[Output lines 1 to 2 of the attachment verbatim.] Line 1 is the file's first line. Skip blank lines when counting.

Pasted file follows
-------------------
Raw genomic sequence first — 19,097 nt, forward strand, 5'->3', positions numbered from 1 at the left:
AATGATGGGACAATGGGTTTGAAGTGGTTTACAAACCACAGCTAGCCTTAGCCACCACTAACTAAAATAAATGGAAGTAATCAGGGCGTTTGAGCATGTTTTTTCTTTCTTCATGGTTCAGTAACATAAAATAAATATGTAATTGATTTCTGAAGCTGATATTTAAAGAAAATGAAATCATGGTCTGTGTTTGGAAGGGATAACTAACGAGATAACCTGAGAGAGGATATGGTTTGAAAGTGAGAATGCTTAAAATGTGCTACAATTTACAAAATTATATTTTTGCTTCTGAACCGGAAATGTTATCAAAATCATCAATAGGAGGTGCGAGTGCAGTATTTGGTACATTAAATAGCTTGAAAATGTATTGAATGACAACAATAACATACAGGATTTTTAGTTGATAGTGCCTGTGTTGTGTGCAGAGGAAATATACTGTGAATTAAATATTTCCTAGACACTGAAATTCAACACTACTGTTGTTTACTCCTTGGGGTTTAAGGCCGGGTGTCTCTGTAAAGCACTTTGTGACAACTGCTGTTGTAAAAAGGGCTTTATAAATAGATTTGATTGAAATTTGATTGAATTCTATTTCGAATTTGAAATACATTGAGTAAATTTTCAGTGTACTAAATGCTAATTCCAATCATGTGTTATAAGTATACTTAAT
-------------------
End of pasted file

Raw genomic sequence first — 19,097 nt, forward strand, 5'->3', positions numbered from 1 at the left:
AATGATGGGACAATGGGTTTGAAGTGGTTTACAAACCACAGCTAGCCTTAGCCACCACTAACTAAAATAAATGGAAGTAATCAGGGCGTTTGAGCATGTTTTTTCTTTCTTCATGGTTCAGTAACATAAAATAAATATGTAATTGATTTCTGAAGCTGATATTTAAAGAAAATGAAATCATGGTCTGTGTTTGGAAGGGATAACTAACGAGATAACCTGAGAGAGGATATGGTTTGAAAGTGAGAATGCTTAAAATGTGCTACAATTTACAAAATTATATTTTTGCTTCTGAACCGGAAATGTTATCAAAATCATCAATAGGAGGTGCGAGTGCAGTATTTGGTACATTAAATAGCTTGAAAATGTATTGAATGACAACAATAACATACAGGATTTTTAGTTGATAGTGCCTGTGTTGTGTGCAGAGGAAATATACTGTGAATTAAATATTTCCTAGACACTGAAATTCAACACTACTGTTGTTTACTCCTTGGGGTTTAAGGCCGGGTGTCTCTGTAAAGCACTTTGTGACAACTGCTGTTGTAAAAAGGGCTTTATAAATAGATTTGATTGAAATTTGATTGAATTCTATTTCGAATTTGAAATACATTGAGTAAATTTTCAGTGTACTAAATGCTAATTCCAATCATGTGTTATAAGTATACTTAAT